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Kitsap school teaches environmental conservation

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BREMERTON, Wash. (AP) — Forty-five feet above South Kitsap High School's athletic field, the 6-foot-long blades of a wind turbine turn gracefully in the breeze. The blades are flared at the tips, like aircraft wings, and the turbine head has a sensor mechanism allowing it to swivel with the slightest shift in wind direction for maximum power output.

The $60,000 turbine, obtained through a grant from the Office of Naval Research, has been running for about a month and has been a great conversation-starter around campus.

The OMG factor is one reason the high school's Career and Technical Education Department pursued the grant in the first place. The hope is that passing curiosity will grow into a hunger for knowledge about how it works, said Chance Gower, CTE instructional specialist, who wrote the grant proposal with Sara Hatfield, agriculture instructor.

The Navy is keen to promote an interest in science, technology, engineering and math among K-12 students, said Corinne Beach, STEM K-12 outreach coordinator for Puget Sound Naval Shipyard. The Navy is pumping money into efforts to recruit and train younger people while exploring more cost-efficient forms of energy

The wind turbine is the most visible aspect of the high school's focus on environmental conservation. The school also has solar panels on its livestock barn, a sophisticated composting system and a "pig toilet," for processing livestock waste. Discovery Alternative High School students this year took over earlier efforts to reintroduce salmon to Karcher Creek. All of the high school's environmental initiatives are grant-funded.

The number of energy conservation projects at SKHS has earned attention for the school's natural resources curriculum, said Thomas Mosby, CTE director. Science teachers outside the natural resources program also are eager to share in data and curricula being developed by CTE staff.

Gower is working on a computer program that will allow students to track the turbine's energy output and compare its efficiency to the barn's solar panels. The wind turbine eventually will help power the high school's greenhouse to offset power consumption. The solar panels last year earned the district a $917 rebate from Puget Sound Energy.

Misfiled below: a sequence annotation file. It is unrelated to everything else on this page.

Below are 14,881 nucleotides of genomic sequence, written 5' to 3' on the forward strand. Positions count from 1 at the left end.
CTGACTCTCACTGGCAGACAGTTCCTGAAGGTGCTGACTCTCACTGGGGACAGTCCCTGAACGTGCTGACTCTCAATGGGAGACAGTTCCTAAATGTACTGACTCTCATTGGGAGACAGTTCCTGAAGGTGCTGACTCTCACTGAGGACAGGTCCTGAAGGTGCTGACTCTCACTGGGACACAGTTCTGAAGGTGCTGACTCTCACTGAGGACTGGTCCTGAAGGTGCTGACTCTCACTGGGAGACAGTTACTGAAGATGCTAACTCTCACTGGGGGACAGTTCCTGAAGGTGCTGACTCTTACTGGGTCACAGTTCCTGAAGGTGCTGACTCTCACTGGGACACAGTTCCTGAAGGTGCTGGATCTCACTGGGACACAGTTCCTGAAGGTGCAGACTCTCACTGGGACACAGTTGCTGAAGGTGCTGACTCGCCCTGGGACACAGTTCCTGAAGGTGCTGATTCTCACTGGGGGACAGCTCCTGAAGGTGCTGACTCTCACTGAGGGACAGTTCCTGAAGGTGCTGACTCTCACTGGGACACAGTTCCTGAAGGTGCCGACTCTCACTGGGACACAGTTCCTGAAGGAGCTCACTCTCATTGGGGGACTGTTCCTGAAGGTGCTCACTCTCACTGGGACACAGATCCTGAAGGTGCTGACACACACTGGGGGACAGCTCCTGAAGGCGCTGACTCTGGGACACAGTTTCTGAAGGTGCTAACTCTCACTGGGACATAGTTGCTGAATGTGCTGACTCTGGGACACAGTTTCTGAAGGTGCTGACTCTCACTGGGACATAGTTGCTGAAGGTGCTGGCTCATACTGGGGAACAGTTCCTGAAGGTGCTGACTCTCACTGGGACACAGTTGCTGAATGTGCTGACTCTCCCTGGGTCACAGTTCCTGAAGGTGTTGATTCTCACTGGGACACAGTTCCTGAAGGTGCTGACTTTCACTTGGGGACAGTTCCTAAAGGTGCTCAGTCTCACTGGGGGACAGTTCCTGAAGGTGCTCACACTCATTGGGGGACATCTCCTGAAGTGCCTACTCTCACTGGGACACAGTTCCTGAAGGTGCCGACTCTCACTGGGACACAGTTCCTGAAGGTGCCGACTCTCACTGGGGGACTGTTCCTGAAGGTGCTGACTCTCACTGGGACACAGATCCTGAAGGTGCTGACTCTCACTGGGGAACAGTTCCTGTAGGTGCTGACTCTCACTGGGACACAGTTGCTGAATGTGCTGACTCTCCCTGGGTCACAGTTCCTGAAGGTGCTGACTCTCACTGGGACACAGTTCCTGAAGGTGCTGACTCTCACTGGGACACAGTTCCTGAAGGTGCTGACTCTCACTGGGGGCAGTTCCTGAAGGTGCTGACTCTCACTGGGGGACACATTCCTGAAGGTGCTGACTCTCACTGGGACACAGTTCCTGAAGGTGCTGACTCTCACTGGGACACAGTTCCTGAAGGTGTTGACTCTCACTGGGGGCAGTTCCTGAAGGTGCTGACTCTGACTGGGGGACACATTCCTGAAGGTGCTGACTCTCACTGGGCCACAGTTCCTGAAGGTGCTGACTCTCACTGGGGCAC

The high school's Naval Research grant, obtained in 2011, was for up to $100,000. Gower and Hatfield have other ideas for expanding the energy efficiency curriculum. But the remainder of funding has been frozen as Congress battles the budget deficit.

Last week at the pig barn, agriculture students were awaiting the imminent birth of piglets. The barn houses 14 pigs, including two monstrous boars.

"They produce a fair amount of waste (each day)," said Christopher Wilske, a senior who has managed the barn since his sophomore year.

The "pig toilet" involves channels inside the barn that students can hose down into an underground tank. The tank can be flushed into the city's wastewater treatment system. Pigs, unlike other livestock animals, eat a lot of protein, which contains potentially harmful bacteria. Flushing the waste keeps bacteria out of the landfill and saves disposal costs.

The barn's composting system makes use of food scraps from the cafeteria and wood chips from carpentry classes. The rich material that is produced fertilizes plants that students sell to support the agriculture program.

"It's definitely important," Wilske said of environmental conservation. "If we don't do that now, we won't have anything left 50 years from now."

On Karcher Creek, Discovery students and their teacher Jerry Polley have cleared the creek of debris and created channels to a hatchery renovated in 2010 in a collaboration between the district and Port Orchard Rotary. The students monitor trays of salmon fry, grown from eggs purchased from a hatchery on Minter Creek. By passing water from Karcher Creek over the trays, students are imprinting on the coho and chum fry information that will allow them to navigate back to the creek to spawn.

Karcher Creek is one of the most polluted streams in the county, said Matt Henderson, a senior who leads the creek restoration team. The students can't address all points of pollution on the creek, but they are encouraged after seeing some of the fry they recently released surviving in pools downstream.

"That's why I'm doing this, so my kids and grandchildren have fish to catch," Henderson said. "Three, four years from now, you never know, I may be out there hooking one."

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Information from: Kitsap Sun, http://www.kitsapsun.com/

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